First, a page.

The course is accessible to MA students with a relevant background (e.g.
in art history, archaeology, history, theology, Islamic studies, and Arabic studies).
This tutorial presents an overview of the art and architecture of the various Christian communities in the Middle East, mainly in Egypt, Iraq, Lebanon and Syria, from the third century up till the present. Art objects such as wall paintings, icons and sculpture will be examined not only with regard to style and iconography, but also within the framework of the religious architecture and the ritual in which they function. Additional attention will be devoted to the historical context as well as to the interaction with Late Antique, Islamic and European art.
Students may choose to write a paper for additional 5 ECTS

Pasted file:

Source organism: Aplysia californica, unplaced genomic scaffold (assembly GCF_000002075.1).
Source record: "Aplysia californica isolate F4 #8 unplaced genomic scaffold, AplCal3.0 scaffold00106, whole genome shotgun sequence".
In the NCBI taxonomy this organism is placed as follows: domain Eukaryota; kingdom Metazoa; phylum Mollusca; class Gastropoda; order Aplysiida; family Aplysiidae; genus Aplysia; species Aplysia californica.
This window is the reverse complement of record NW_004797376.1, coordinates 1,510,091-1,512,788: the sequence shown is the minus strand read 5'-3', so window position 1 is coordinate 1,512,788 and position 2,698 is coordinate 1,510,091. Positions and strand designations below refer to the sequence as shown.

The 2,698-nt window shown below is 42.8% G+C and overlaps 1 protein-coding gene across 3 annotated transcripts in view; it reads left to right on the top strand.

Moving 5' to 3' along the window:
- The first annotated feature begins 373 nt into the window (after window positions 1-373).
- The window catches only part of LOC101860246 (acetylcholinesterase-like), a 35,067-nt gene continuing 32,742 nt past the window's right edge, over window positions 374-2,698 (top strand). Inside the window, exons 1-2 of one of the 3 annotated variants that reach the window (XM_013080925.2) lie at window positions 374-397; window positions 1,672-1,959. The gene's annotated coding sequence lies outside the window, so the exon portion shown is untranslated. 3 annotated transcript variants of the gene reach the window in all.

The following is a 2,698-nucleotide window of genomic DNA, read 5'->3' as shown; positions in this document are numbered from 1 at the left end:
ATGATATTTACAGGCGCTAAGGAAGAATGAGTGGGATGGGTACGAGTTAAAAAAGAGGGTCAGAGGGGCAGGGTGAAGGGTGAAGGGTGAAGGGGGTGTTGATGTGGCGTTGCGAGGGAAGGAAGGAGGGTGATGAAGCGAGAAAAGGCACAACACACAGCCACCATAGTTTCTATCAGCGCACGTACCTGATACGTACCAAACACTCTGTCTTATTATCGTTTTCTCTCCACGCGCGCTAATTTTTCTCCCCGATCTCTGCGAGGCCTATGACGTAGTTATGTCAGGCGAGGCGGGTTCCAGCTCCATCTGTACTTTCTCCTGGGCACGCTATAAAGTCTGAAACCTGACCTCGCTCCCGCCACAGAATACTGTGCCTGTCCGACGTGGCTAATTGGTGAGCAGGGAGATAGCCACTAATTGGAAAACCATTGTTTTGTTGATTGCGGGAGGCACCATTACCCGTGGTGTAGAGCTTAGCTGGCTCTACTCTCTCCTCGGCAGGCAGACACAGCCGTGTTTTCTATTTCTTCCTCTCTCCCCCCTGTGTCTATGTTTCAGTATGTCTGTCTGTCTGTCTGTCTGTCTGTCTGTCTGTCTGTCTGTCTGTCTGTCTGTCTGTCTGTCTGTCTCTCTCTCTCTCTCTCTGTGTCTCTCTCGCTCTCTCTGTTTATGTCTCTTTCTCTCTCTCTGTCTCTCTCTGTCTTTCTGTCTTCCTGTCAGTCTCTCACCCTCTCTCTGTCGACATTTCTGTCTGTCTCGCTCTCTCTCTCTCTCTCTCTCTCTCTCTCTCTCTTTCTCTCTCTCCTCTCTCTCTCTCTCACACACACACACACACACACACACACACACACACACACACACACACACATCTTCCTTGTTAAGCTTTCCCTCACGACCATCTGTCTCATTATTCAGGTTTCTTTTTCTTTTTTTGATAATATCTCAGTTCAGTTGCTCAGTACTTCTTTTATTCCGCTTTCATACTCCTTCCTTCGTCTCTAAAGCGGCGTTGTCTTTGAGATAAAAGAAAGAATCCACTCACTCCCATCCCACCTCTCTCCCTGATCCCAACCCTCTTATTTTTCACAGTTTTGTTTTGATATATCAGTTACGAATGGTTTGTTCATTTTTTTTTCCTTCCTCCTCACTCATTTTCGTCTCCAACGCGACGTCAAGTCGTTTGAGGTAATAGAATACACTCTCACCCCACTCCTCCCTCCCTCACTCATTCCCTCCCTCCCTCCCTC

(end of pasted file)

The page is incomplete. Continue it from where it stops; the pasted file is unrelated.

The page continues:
Teaching materials: publications and PowerPoint presentations.
Insight in the development of Middle Eastern Christian art and architecture through the ages.
Skills to distinguish this art in terms of chronology, history and regional development.
Knowledge to place this art in the context of its original application.
Mode of instruction
10 EC: 280 hours
College: 24 hours
Reading: 116 hours
Paper: 140 hours
R. Hillenbrand, Islamic Art and Architecture, London 1999.
Immerzeel, M., ‘Proskynetaria from Jerusalem: Souvenirs of a Pilgrimage to the Holy Land’, Series Byzantina 3 (2005), 9-24 (15 pp).
Immerzeel, M., Identity Puzzles. Medieval Christian Art in Syria and Lebanon, Leuven 2009 (325 pp).
Immerzeel, M., A. Jeudy, B. Snelders, ‘A Mixed Company of Syrians, Saracens and Greeks. Artistic interaction in Middle Eastern Christian art in the Middle Ages’, in: D. Knipp (ed.), Proceedings of the International Conference ‘Siculo-Arabic Ivories and Islamic Painting 1100-1300, Pergamonmuseum, Berlin 6-8 July 2007’, Rome, forthcoming (34 pp).
Peers, G., ‘The Church at the Jerusalem Gate in Crusader Ascalon: A Rough Tolerance of Byzantine Culture?’, ECA 6 (2009), 67-86 (20 pp)
Enroll via uSis
“Dhr. Dr. M. Immerzeel’:mailto:firstname.lastname@example.org